The double negative of the drumming world.


Gold Member
Electronic drums behind a drum shield.

Courtesy of Steve Goold's wordpress blog.

Steve and I are based in the same city, so I assume this was at a church near us.

Midnite Zephyr

Platinum Member
Sung to Beethoven's 9th:

Dum dum dum dummmmmm
dum dum dum dummmmm
d d d dummm
d d d dummm
d d d dum dum dummmmm
Dum Dum Dum DUMMMMM!!


Staff member
They probably bought it when they had an acoustic kit, & wanted to get maximum value out of it :) TBH, I'd want to be shielded from those clicks too.


Platinum Member
*pushes up glasses, nasally voice* Technically a double negative reverses a single negative's effects, so in this case that would be something amplifying the acoustic sound of the e-kit...

But I can see how they'd still want one. I've gotten the occasional comment when playing 'silently' on my church kit that it's distracting. I can see how they'd think that...


Senior Member
The e-kit behind the shield might make sense if the sticks hitting pads was audible. Looks like a church in the photo.

The Old Hyde

They really wasted their money on that shield. Moongel would have been a better choice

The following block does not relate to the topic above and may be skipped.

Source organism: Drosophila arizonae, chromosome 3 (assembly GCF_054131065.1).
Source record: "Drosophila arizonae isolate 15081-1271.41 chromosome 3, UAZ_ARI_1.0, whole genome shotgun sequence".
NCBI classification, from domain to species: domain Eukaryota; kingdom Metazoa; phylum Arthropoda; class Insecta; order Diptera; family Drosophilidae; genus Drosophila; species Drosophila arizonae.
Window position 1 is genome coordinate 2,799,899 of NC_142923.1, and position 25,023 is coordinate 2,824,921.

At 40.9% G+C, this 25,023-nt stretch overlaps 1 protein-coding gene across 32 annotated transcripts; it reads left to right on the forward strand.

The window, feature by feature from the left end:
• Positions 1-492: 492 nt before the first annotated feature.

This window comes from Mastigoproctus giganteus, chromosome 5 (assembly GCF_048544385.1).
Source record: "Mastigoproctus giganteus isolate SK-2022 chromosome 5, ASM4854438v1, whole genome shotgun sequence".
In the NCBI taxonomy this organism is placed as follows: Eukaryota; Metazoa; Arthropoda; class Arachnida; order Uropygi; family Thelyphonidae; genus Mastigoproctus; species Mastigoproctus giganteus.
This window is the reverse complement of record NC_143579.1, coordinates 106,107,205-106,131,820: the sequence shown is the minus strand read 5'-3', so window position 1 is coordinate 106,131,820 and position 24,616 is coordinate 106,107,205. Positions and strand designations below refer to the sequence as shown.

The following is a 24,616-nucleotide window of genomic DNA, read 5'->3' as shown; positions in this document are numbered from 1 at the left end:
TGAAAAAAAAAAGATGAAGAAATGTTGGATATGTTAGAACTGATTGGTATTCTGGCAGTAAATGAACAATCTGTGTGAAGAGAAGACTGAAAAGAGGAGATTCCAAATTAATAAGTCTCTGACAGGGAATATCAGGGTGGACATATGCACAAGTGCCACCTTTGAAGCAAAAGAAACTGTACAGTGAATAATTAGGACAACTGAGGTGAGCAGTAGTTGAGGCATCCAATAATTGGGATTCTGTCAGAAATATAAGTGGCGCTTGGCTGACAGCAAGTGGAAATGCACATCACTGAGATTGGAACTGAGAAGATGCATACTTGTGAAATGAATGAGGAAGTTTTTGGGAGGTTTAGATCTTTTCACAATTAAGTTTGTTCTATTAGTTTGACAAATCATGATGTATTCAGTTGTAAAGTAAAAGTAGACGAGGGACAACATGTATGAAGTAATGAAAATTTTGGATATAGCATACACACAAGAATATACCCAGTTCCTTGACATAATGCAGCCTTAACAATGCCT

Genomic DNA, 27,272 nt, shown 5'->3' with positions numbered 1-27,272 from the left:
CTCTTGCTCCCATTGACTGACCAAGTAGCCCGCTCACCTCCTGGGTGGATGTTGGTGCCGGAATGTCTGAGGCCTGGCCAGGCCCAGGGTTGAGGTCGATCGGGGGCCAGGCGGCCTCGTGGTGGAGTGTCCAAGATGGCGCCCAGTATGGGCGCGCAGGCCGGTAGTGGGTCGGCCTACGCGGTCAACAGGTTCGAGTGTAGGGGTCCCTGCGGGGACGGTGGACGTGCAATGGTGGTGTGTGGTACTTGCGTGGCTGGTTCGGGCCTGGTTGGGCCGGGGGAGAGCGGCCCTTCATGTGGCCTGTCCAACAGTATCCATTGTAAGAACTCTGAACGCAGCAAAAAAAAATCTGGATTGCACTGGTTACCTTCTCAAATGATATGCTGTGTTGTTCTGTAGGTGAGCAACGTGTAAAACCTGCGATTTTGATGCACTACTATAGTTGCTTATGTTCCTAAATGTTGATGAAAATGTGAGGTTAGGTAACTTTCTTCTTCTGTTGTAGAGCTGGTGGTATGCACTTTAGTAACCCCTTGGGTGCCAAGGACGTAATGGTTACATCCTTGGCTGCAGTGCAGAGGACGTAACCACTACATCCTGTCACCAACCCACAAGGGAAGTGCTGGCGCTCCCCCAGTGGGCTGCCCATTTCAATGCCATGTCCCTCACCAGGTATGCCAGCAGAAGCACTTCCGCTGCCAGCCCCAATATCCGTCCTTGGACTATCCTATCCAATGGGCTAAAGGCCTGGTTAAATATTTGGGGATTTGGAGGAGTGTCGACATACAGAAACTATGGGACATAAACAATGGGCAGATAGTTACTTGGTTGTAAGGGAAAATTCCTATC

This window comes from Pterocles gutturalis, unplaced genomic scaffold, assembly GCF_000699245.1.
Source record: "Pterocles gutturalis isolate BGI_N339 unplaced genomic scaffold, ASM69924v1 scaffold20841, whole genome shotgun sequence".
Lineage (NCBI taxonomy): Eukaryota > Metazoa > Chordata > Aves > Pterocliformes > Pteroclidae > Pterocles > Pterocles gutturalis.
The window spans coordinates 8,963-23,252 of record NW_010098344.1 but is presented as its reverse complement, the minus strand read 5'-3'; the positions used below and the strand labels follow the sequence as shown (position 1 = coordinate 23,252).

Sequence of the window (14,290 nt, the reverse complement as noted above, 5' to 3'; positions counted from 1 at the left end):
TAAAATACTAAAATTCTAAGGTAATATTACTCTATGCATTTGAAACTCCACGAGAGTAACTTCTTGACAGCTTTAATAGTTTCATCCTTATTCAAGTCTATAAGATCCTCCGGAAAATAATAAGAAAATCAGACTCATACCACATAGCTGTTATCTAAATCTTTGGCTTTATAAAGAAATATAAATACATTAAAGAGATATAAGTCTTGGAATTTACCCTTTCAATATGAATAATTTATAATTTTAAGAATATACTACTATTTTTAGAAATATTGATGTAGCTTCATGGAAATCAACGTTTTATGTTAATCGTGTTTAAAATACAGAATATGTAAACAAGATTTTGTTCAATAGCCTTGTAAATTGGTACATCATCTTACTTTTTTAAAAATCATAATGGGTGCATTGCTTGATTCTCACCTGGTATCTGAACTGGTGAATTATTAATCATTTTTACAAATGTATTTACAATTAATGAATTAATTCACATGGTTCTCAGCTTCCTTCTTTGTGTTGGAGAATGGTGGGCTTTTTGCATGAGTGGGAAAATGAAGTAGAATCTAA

Silver Member
I play at my church every weekend. My question is why does every church use a 4 piece a sub kick and a shield?? One of the bands I play in has a shield that is cut down to half the hight. It works great in small clubs to prevent feedback from the monitors. Yes i play behind a shield at church, but Im happy to be drumming.


Gold Member
Why is there such an intense move in churches to control every single sound on stage? Or is this harkig back to the concept that since the drums are in church, sitting there not played, they are still too loud.

Let's not even talk about Congas bleeding into the choir mics 20 feet away. Yet they want Congas too, just "play them softer". Go figure.